My mom died of stage 4 cancer in February 2008. Had the technology existed then to detect her cancer earlier, she might have met my three young daughters.
Improving cancer prevention and treatment is an urgent priority for the United States. President Biden has repeatedly signaled as much through his work with the Biden Cancer Initiative and a previous administration’s Cancer Moonshot. Yet Biden’s Federal Trade Commission is stalling a merger that would save lives while also setting a precedent against scientific innovation that could save many more.
The FTC is challenging Illumina’s acquisition of Grail, one of several companies developing liquid biopsies — cancer screening tests performed on blood samples. Current methods of detecting cancer are slow, risky, and often ineffective. Liquid biopsies represent an accurate and noninvasive early detection approach that is truly revolutionary.
Most cancers are detectable only after symptoms appear, which is often too late for successful intervention. Detecting cancer at stage 1 versus stage 4 can make a huge difference: The average person diagnosed with stage 1 bladder cancer, for example, has a 96% chance of living at least another five years; for those diagnosed with stage 4 bladder cancer, the five-year survivorship drops to 6%.
Illumina’s acquisition of Grail would be a vertical merger. Rather than removing a direct competitor, as in a horizontal merger — think GM buying Ford — a vertical merger brings together two firms at different stages in the same supply chain, allowing for greater financial and operational efficiency.
Illumina has an effective monopoly on genomic sequencing, a critical input for the liquid biopsy products offered by Grail and its competitors. The FTC argues that if this vertical merger is approved, Illumina could underprice Grail’s products, giving the company an unfair advantage over its competitors.
That argument is wrong. First, low prices are a healthy form of competition that would make Grail’s liquid biopsies cheaper for consumers. Second, decades of economic analysis have shown that most vertical mergers increase competition, especially in fields that rely heavily on R&D.
Vertical mergers such as Illumina’s acquisition of Grail accelerate the pace at which innovations reach the marketplace. The reason is simple: Startups need to focus on one big problem at a time. Research startups like Grail take on tremendous risk as they develop new biotechnologies. Most fail, and even fewer would succeed if they also had to bear the risk of bringing their innovations to market.
In a healthy economy, firms specialize and develop comparative advantages. In the biotechnology sector, there is a clear division between R&D startups focused exclusively on overcoming scientific challenges and the large public companies that understand how to turn this work into marketable products. To force biotech startups to commercialize or drug manufacturers to conduct early-stage research would make each less efficient and slower to bring products to consumers.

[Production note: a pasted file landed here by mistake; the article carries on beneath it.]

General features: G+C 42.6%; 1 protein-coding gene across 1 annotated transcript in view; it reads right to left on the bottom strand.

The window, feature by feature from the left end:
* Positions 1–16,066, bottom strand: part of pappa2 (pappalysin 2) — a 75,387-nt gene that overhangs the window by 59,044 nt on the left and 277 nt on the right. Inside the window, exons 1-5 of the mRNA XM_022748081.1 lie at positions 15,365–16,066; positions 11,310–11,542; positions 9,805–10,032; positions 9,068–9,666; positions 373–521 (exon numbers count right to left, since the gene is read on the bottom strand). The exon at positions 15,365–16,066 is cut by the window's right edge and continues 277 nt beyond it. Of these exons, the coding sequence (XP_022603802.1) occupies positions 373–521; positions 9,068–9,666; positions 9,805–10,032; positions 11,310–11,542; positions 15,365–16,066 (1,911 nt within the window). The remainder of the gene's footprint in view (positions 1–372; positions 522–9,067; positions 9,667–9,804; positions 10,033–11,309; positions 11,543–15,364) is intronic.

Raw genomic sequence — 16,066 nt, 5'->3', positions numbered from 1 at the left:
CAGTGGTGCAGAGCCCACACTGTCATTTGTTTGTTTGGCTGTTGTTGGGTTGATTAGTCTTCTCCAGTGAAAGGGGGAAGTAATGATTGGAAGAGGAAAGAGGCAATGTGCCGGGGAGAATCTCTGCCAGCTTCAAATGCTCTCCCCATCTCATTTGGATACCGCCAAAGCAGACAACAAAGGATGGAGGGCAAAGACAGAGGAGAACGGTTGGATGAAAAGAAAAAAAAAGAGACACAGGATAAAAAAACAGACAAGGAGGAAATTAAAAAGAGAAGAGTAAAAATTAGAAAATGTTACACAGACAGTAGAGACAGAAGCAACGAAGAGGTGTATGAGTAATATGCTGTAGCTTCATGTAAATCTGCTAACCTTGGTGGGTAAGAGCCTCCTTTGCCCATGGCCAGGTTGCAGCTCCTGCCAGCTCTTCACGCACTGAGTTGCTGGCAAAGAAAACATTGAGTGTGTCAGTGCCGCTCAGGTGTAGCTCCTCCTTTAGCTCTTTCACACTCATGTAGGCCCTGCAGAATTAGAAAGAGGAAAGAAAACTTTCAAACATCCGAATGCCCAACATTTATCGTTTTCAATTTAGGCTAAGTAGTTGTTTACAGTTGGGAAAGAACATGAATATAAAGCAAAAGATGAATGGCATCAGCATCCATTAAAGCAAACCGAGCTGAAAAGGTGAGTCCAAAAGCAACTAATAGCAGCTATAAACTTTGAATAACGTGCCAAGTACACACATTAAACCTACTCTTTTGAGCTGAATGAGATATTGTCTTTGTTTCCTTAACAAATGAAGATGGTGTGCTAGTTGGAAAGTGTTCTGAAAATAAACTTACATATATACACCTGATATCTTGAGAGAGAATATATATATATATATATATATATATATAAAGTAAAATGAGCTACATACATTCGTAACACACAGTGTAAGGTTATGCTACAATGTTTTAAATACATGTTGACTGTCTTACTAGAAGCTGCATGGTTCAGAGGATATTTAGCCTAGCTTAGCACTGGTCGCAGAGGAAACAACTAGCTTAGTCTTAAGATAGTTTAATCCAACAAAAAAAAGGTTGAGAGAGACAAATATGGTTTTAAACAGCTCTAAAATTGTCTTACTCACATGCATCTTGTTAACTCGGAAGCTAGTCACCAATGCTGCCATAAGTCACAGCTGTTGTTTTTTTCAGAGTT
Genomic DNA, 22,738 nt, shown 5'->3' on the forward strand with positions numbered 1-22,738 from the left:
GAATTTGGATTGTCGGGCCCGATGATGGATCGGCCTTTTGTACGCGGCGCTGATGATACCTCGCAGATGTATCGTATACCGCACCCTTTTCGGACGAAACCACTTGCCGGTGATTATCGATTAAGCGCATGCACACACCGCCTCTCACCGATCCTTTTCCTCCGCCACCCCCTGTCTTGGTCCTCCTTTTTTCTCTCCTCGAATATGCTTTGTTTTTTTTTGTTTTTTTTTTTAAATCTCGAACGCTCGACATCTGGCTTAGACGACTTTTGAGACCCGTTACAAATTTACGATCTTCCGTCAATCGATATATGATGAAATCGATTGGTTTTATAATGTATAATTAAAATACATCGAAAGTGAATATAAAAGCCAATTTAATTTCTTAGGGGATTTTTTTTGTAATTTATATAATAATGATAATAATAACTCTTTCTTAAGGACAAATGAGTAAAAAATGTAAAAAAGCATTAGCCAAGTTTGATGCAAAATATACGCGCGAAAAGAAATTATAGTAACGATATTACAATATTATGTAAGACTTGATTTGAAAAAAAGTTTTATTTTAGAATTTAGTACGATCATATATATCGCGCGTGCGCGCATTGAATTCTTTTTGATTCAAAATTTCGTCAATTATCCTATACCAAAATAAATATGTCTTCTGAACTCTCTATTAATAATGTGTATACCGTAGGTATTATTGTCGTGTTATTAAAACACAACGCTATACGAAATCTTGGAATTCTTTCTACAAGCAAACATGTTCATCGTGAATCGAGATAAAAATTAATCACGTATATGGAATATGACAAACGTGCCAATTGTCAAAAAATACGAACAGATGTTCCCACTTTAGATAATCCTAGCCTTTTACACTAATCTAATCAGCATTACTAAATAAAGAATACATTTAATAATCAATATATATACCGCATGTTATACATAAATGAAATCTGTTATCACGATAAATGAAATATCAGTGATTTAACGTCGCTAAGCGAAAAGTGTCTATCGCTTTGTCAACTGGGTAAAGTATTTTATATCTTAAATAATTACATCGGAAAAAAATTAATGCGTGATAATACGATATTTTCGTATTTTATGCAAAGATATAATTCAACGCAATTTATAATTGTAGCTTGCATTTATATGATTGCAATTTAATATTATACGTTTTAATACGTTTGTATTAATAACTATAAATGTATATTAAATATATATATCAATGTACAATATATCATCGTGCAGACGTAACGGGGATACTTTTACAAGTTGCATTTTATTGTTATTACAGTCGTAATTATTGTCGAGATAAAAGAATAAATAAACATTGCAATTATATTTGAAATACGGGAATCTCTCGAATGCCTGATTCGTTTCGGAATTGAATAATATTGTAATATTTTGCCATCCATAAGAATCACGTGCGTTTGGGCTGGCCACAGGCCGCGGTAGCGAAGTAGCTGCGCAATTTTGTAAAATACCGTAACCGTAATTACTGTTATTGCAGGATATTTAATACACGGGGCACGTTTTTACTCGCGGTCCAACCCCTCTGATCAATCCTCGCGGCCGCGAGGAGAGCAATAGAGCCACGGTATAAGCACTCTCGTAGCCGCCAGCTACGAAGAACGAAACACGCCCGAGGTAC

Vertical mergers are standard across the life sciences industry because they are a natural form of specialization. A 2019 study found that of Pfizer’s 44 leading products, 77% of them emerged from R&D conducted by external specialized firms. For Johnson and Johnson, it was as high as 89%.
Illumina created Grail for this same purpose, then spun it off to attract venture investment and do specialized research. Now it wants to reincorporate Grail’s technology and bring a lifesaving treatment to market.
“Platforms” like Illumina, which offer powerful tools to accelerate the development of therapies and diagnostics, allow talented entrepreneurs to experiment quickly, take risks, and bring cures to market faster. That’s good news for the future of cancer treatment, as well as for the discovery and development of new therapies for many other conditions — assuming the federal government doesn’t break the country’s exceptional biotech sector by applying a perverse vertical merger theory.
The FTC’s prosecutors don’t understand that a division of labor between R&D startups and large pharmaceutical companies is the lifeblood of biotechnology. In the past, when the commission had concerns about similar vertical mergers, it imposed behavioral remedies, such as requiring fair and reasonable prices to all downstream competitors. Illumina has offered the same deal here, but the FTC has refused. This change in policy will chill the investments and risk taking that transform life science discoveries into lifesaving medical products.
In the spirit of full disclosure, my firm was an investor in one of Grail’s competitors and has a short-term financial interest in supporting the FTC’s decision to block the merger. But the threat to American innovation is simply too great to remain silent. Creating a precedent against vertical mergers and destroying the natural division of labor in the life science industry condemns hundreds of thousands of Americans — people like my mom or yours — to die from preventable diseases.
Joe Lonsdale is an entrepreneur and technology investor, the managing partner at 8VC, and co-founder of Palantir and several other mission-driven companies.
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